Although… having fallen ill in Moscow, Zanzibar and Toronto, I can faithfully say being sick when travelling is the absolute worst.

Whatever the experience travelling is always an adventure and yet I think the most important lesson I have learnt from my travels is that it doesn’t matter where I travel to or where I call home, I come from a pretty cool corner of the world. This girl may be an abysmal packer but she is most definitely a very proud kiwi.

Sat Nam

Also…   still on the travel theme, one part of the world I have never been interested in exploring is the Middle Eastern region. As beautiful and rich in history it is, as a woman I have only held contempt for that oppressive part of the world but the refugee crisis has opened my mind and my heart to these people. You may have noticed through my previous blog posts that I have no respect for the Saudi Arabian regime. Their treatment of Ali Mohammed Baqir al-Nim is abominable. For the life of me it does not compute why the powers that be continue to have so much freedom from western and neighbouring countries when freedom is so little afforded to their own people. Okay I’m not a complete eejit I know there is money, oil, arms deals, sales of other defence equipment, education and prison reform contracts and such like ilk that comes into play at least I am assuming that is why the world has turned a blind eye to the situation the Saudi-lead airstrikes has created in Yemen for the past year. But here’s the bit I do not understand, if you wouldn’t sell arms to Assad in Syria, why is it okay to sell arms to the Saudis? Is Yemen to suffer like Syria has? When does it end? #DutyOfCare #GlobalCitizen #TheyCouldBeUS #WeCouldBeThem ♥ So another Bridget Jones movie is about to be released. One question ‘WHY?’ The second one has the dubious distinction of being the first and so far only movie I have ever walked out of. So I’ll ask again ‘WHY?’ #WantonSexGoddess – pleeeaaassse, excuse me while I puck ♥ In the last few months I have been following The Anonymous Revolutionary a blog by remarkable sixteen year old Max Edwards. In his blog Max wrote on the themes of Marxism, communism, their significance and their relevance today and at times, all of the time actually it was hard to believe it was written by someone so young such was his incite. To think of all this gifted lad could have achieved is heartbreaking for Max died on 26 March of the cancer that had been eating away at him. Though he be gone, his words remain, and you can read them here #MaxEdwardsWasHere #FuckYouCancer ♥ When I heard of The People vs O.J. Simpson I thought ‘WTF!’ Everyone knows the story, we saw it play out for real back in the day. The evidence was clear – he absolutely did it. I even made a bet with a fellow uni friend that he would get convicted, that is how sure I was. Well as history tells us I was wrong. I hadn’t banked on factors like racism nor the manipulation of the law that the defence team were clearly masterful at. It was a sore bet to lose because it was so bittersweet. Two people were murdered. The killer walked free. Yet like a voyeur I did watch the serial and I particularly enjoyed all the wig action STILL it blows that there has been no justice for Nicole Brown Simpson and Ron Goldman and their loved ones. While I am talking about television I want to give a big up to Black Sails, having just binge-watched all three seasons over Easter. I have always been a bit partial to a pirate tale but this show with its strong plotlines, epic battles, steamy sex scenes and hot pirates (Toby Stephens still yummy after all these years) well it had me at Ahoy, there matey.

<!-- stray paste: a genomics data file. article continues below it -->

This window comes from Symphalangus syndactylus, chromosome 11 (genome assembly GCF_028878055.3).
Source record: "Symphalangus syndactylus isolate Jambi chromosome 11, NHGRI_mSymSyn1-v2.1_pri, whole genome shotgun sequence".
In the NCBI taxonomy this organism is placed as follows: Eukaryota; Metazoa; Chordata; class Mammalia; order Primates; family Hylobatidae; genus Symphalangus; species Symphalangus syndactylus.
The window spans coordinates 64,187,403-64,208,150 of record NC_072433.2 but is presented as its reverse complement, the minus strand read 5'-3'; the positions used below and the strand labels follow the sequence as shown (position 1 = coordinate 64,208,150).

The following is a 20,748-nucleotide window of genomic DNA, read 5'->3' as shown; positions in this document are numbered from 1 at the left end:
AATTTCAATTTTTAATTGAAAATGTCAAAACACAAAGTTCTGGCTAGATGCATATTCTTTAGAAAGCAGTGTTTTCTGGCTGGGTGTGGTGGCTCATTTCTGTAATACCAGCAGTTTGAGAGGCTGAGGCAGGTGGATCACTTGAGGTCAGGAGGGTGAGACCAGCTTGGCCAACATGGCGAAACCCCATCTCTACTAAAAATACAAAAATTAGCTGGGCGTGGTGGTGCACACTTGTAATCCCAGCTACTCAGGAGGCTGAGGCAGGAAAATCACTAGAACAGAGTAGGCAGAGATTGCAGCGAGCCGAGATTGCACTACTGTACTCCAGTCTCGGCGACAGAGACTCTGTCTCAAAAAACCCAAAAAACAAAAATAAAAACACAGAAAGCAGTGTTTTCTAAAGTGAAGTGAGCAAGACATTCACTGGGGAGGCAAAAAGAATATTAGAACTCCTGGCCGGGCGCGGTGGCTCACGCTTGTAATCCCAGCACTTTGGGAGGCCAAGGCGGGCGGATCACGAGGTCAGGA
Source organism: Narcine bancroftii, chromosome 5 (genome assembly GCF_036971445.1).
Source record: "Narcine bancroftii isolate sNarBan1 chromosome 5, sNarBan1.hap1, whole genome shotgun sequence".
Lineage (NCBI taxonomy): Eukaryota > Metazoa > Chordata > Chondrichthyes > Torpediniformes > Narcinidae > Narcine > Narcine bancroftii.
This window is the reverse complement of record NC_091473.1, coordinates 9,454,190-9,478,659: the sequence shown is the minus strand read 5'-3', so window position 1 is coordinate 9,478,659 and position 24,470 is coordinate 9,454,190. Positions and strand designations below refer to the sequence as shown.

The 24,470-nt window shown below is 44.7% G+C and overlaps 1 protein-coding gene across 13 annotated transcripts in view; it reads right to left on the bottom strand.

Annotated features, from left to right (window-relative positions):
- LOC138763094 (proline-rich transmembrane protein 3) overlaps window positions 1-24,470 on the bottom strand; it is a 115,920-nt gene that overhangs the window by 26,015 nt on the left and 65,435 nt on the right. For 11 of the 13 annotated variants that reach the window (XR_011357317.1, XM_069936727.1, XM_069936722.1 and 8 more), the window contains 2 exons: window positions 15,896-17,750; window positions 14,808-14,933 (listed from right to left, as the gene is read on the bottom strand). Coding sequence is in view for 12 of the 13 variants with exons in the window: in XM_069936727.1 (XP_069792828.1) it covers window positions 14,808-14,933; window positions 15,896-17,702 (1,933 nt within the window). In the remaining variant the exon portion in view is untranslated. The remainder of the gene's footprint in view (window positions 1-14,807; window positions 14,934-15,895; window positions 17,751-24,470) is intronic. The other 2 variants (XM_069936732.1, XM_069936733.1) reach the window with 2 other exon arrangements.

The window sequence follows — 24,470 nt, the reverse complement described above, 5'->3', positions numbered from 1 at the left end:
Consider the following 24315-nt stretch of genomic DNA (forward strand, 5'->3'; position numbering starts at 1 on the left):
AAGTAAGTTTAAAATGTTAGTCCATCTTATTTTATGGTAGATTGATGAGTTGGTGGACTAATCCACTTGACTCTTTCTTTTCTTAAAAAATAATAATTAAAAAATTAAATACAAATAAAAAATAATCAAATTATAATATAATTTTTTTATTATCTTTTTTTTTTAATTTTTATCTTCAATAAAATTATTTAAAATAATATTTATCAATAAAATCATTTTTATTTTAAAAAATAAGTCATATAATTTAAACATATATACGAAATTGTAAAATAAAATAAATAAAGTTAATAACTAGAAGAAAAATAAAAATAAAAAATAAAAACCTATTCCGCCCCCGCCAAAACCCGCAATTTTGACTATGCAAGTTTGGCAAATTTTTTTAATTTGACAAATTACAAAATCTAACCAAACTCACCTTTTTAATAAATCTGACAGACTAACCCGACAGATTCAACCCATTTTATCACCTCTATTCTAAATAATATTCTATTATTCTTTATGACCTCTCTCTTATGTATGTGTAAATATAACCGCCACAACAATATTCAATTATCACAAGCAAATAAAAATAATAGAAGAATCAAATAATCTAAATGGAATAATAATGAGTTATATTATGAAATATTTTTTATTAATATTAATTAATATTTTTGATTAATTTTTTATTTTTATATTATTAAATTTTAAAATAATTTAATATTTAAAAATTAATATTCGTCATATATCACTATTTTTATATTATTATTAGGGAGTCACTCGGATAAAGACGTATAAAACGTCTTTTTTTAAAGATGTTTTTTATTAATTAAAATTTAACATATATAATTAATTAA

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it takes all sorts

toxic

This topic was born out of my frustration with an individual in present day, but the more I think about it and write I find myself taking a trip down memory lane.

You know when you think about a person and there is generally one word that can sum them up like lovable aunt or graceful friend or in my case a nutcase (I’m kidding… well I hope I am). When I was little we had(have?) this family friend and the word that immediately comes to mind for this auntie, based on my interaction with her, is toxic. To my young mind every word that came out of her mouth was mean spirited, she was a proper mean girl.